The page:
ISIS says soda can bomb detonated on Russian plane got the wrong target
A few days after the Paris attacks that left hundreds dead and injured, Russia confirmed that a homemade explosive device was detonated on board MetroJet Flight 9268 in October, killing all 224 passengers. Since then, ISIS published images of the bomb that was detonated inside the airplane, saying that the Russian flight wasn’t the original target. Instead, ISIS wanted to shoot down a Western plane.
The image below shows a Schweppes can, a detonator and a possible trigger switch, The Telegraph notes. The picture was posted in the latest edition of the Dabiq propaganda magazine, right alongside pictures of passports and IDs belonging to the dead passengers.
The items pictured in the magazine could have been sufficient for a suicide bomber to trigger the explosive device, former Royal Navy bomb disposal officer Dave Welch told The Telegraph. “The damage caused would be quite significant given the pressure caused by the explosion and the close confines within an aircraft. It would be quite capable of ripping a hole in an airliner,” he said.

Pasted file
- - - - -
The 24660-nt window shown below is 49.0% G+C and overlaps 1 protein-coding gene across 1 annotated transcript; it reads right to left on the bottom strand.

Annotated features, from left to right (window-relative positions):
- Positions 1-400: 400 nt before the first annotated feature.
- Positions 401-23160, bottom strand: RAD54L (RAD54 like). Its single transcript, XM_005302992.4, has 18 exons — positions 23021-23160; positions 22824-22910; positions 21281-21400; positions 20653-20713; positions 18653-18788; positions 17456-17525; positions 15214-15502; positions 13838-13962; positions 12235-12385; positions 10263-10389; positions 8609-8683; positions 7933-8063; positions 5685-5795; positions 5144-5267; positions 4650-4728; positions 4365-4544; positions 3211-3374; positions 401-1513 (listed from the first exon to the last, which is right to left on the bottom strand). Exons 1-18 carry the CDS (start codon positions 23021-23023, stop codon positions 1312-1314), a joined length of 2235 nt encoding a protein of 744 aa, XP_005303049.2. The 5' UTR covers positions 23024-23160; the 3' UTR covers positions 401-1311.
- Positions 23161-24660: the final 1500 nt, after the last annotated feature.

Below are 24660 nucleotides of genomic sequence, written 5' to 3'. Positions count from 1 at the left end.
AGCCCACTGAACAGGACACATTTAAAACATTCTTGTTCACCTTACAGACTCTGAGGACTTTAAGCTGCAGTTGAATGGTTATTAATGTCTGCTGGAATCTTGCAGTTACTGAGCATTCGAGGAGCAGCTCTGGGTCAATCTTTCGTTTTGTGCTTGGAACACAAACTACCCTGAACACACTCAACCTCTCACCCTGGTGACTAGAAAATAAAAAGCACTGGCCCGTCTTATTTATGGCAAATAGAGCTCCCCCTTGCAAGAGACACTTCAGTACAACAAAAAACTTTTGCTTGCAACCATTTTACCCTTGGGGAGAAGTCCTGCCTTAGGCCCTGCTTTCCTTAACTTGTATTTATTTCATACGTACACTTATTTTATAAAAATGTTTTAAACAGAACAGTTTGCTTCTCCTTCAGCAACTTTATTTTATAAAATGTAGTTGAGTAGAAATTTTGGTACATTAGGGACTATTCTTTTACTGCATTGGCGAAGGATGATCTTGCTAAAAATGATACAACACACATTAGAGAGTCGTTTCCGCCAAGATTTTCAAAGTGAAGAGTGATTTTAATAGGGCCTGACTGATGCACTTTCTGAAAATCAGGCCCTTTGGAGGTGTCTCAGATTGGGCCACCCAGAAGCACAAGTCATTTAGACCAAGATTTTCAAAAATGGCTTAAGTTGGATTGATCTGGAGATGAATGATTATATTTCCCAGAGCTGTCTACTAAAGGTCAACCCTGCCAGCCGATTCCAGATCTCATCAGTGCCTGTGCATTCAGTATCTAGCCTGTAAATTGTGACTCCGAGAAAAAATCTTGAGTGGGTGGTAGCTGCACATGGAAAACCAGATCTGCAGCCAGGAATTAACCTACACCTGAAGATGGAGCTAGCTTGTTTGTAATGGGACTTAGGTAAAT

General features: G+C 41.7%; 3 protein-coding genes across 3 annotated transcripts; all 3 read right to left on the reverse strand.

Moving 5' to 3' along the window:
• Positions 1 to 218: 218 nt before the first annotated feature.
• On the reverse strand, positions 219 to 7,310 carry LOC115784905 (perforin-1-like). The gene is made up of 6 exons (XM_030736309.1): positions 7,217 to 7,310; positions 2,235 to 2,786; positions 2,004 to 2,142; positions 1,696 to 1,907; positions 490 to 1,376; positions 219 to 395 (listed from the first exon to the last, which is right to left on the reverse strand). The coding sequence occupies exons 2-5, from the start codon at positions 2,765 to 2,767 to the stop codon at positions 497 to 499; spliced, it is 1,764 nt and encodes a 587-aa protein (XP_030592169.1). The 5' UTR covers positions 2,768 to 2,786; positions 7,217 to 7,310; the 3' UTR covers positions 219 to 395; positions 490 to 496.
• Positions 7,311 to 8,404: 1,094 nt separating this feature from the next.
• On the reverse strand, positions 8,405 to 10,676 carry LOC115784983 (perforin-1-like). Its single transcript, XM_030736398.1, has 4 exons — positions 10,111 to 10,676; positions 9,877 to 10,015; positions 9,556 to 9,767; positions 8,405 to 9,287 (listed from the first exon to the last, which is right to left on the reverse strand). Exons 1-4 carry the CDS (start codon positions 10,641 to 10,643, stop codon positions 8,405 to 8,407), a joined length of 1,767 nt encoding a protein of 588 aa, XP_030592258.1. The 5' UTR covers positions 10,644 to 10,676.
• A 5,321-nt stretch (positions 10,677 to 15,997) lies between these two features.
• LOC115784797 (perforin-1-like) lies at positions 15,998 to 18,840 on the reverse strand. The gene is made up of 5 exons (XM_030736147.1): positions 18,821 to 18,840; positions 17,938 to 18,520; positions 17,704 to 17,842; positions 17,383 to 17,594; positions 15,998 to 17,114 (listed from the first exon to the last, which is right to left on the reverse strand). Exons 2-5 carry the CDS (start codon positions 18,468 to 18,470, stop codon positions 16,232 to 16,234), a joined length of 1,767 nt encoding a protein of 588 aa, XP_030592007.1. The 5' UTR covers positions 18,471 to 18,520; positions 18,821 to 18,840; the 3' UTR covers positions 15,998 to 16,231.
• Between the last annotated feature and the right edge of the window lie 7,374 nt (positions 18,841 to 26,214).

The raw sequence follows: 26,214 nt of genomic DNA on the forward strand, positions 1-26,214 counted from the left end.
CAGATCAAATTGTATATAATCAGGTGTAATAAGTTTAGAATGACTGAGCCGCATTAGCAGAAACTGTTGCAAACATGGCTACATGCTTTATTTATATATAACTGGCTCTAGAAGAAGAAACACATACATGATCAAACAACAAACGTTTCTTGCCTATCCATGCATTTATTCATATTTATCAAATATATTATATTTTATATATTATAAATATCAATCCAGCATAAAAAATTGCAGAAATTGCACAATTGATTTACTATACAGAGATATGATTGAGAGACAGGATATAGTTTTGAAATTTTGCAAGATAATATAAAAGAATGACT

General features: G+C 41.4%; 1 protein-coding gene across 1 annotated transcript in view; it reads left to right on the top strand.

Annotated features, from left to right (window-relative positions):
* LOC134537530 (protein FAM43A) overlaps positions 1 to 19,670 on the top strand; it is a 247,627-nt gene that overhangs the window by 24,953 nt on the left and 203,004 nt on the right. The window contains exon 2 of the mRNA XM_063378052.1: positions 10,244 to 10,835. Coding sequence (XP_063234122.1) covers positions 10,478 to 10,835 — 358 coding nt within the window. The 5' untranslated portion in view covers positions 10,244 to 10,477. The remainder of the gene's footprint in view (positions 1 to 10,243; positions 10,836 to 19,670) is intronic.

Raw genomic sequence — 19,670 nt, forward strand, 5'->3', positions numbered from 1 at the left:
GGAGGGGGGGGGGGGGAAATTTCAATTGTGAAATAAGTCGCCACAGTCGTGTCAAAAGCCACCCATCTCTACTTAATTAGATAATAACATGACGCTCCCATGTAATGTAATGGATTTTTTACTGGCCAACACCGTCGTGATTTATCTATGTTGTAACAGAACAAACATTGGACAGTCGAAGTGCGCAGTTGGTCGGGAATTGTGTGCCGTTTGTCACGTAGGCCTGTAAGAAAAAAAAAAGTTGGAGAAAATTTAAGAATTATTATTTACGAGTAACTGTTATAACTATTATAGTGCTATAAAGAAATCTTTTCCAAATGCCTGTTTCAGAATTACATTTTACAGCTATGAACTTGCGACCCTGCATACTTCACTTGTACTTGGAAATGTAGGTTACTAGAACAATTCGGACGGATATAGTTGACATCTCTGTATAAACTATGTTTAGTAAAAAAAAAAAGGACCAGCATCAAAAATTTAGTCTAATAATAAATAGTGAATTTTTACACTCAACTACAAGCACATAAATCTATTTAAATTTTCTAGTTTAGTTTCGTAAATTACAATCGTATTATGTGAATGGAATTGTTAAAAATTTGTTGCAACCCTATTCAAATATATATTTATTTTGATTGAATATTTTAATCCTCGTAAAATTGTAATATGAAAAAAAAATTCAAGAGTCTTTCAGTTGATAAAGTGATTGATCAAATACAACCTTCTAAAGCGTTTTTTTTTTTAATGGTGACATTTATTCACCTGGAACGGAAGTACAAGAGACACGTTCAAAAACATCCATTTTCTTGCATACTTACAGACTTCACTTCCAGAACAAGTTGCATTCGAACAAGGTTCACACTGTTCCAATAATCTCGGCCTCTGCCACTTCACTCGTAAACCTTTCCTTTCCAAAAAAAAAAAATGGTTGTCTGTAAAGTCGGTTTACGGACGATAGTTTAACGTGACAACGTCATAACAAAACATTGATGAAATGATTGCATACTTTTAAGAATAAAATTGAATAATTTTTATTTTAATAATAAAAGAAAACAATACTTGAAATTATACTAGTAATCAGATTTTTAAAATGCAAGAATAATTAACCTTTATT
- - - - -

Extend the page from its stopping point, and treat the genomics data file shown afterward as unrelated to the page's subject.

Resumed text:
Russia believes the device was snuck aboard the plane and detonated using a timer device that was set for one hour. FSB believes the bomb contained industrially produced explosive such as plastique or TNT, and that it probably exploded in the passenger cabin, possibly beneath a passenger’s seat and next to a window towards the rear of the fuselage.
The bomb may have been smuggled on board by airport service personnel in charge of cleaning, or delivering baggage and food.
Meanwhile, ISIS explained it had a different target in mind.
“And so after having discovered a way to compromise the security at the Sharm el-Sheikh International Airport and resolving to bring down a plane belonging to a nation in the American-led Western coalition against the Islamic State, the target was changed to a Russian plane,” the message read.
One security source said that ISIS may have targeted a British passenger jet initially, according to reports.